What you need to know about the changes to the GED exam

Training and testing for the high school equivalency credential is changing Jan. 1



While the GED, or General Educational Development, credential is the only high school equivalency credential recognized nationwide in each of the 50 states, not every state offers the same GED training and testing. With several options out there, it’s important to know that training in one state may not properly prepare an individual for the testing required in another state.

In the case of New Hampshire, where training and testing is changing in 2014, those who have been training for the GED prior to 2014 will require additional learning to be fully ready for GED in 2014 in beyond. The reason is that the test has changed as of Jan. 1, 2014. According to the New Hampshire Department of Education, anyone who had not completed and passed all sections of the GED tests before the end of 2013 will have to begin all over again.

Art Ellison, administrator of the Bureau of Adult Education for the N.H. Department of Education, said that three vendors offering high school equivalency tests submitted proposals in August 2012, each of which was carefully reviewed by a panel of readers from the adult education community. The consensus to choose Educational Testing Service’s HiSET test was based on two main considerations; the cost and the availability of a paper-based as well as computer-based version of the test. The new test going forward as of January 2014, will be both computer-based and paper-based and will cost test-takers $95 for the full battery of tests.
“By providing a paper-based option for the test, New Hampshire’s adults and teenagers over the next three years will be able to transition to the computer-based version of the test starting in January 2014,” Ellison said.

The new test will be based on the Common Core State Standards, according to Ellison, which insures that successful completers of the test will be prepared for transition to postsecondary education and quality jobs. While Ellison acknowledges it is far too early to assess what the passing rate on the new test will be, he said that that New Hampshire’s passing rate on the GEDF test has historically been around 83 percent, which is approximately 11 points higher than the national passing rate.

So for those either involved in testing or hoping to achieve GED test completion soon, the big question might be, “What’s changed?”

There are some things that do remain the same, and the first is that HiSET Tests also assess the same areas of competency as the former did—reading, writing, math, science and social studies. The complete test battery will still take about seven hours. The HiSET Tests also require that test-takers do better than 40 percent of high school seniors in a national random sample (the exact same standard used for GED Tests in the past). Test-takers who pass all sections of the HiSET test battery will receive the New Hampshire Certificate of High School Equivalency, which is signed by the State’s Commissioner of Education. Students under the age of 18 (16 and 17) can only register for HiSET if school officials have referred them after demonstrating the ability to pass official practice tests.

As for what’s different as of Jan. 1, students that are referred for HiSET testing may still be enrolled in school during the testing period. The cost has changed, and as noted above, is now $95 for the full battery of HiSET tests. Some of the N.H. testing centers will now offer a computer-based testing option. Students will all register for the tests through an online portal before receiving a referral to a local testing center. They will also now have the option to demonstrate “college and career readiness” by achieving a score that is higher than the required passing level. Schools will have the benefit of obtaining official practice tests at a small fee by downloading them from the HiSET website or obtain a master copy completely free of charge from their local testing center.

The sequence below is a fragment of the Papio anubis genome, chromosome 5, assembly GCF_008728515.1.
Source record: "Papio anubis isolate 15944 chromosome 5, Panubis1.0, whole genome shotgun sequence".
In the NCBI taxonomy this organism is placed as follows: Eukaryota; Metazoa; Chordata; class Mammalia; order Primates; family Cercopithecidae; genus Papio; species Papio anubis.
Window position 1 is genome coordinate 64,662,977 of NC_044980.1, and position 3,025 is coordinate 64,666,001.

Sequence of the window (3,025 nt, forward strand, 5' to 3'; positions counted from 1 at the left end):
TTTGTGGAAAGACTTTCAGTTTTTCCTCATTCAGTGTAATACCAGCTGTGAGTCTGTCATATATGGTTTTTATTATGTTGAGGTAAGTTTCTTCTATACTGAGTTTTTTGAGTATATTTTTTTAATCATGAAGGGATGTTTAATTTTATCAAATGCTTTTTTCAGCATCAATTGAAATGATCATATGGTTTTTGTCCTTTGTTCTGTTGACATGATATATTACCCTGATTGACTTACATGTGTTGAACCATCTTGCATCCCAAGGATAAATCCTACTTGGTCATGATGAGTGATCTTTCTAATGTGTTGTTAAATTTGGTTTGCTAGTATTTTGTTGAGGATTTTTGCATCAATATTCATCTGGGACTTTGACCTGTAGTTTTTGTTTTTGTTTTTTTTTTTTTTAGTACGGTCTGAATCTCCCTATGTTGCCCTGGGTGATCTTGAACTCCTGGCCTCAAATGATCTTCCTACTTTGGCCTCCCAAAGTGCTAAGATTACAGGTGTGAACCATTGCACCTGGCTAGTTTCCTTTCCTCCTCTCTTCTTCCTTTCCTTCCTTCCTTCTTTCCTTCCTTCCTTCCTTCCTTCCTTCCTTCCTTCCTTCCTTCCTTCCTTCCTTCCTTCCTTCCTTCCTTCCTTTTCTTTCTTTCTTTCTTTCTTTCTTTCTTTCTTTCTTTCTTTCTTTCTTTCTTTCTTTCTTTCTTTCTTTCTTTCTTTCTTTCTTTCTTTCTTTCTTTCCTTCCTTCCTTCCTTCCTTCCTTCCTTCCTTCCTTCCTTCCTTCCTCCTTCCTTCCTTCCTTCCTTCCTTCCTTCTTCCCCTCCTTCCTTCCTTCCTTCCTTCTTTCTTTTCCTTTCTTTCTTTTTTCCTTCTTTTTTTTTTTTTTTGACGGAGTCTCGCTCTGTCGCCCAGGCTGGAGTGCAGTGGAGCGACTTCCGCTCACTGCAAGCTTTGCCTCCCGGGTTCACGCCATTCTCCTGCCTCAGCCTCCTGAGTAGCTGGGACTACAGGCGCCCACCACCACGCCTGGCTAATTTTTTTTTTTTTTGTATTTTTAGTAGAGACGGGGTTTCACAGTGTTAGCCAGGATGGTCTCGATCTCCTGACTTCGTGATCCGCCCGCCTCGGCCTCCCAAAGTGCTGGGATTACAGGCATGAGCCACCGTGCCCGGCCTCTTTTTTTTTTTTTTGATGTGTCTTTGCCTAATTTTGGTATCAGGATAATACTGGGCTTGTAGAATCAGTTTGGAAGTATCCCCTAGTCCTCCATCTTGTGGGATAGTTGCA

Organizations like YouthBuild, located locally in Manchester, are at work preparing students involved in their program for the new GED test.

According to case manager Courtney Frederick, it’s her understanding that those who didn’t complete the current testing by year’s end will have previous scores zeroed out and will have to begin again with the new curriculum for the HiSET testing.

YouthBuild, which received a U.S. Department of Labor grant for up to 48 participants in their program, is an education and job training program for 18-24 year olds seeking the opportunity to complete high school and begin a career, possibly in the construction field. The Manchester program is one of 273 YouthBuild programs in 46 states, as well as Washington, D.C. and the Virgin Islands.

Frederick said that the program enables successful participants to earn their GED while teaching construction skills, allowing an individual to potentially move into the early stages of a career in that field. Those in the program have been involved in construction of lower-income housing in Manchester, which enables them to give back to the community in a positive way.

“We’re preparing our students for the next step,” said Frederick. “Within our program, the new GED can help them get ready for community college or perhaps continue in the construction field.”

Learn more about the High School Equivalency Testing Program in New Hampshire at www.education.nh.gov/career/adult/ged_test.htm. Further information on YouthBuild may be found at www.YouthBuild.org/siteview/72139/info

Pamme Boutselis is a N.H.-based freelance writer, a content director at Southern New Hampshire University and a serial volunteer. She blogs regularly at Along the Way. Follow her on Twitter @pammeb.

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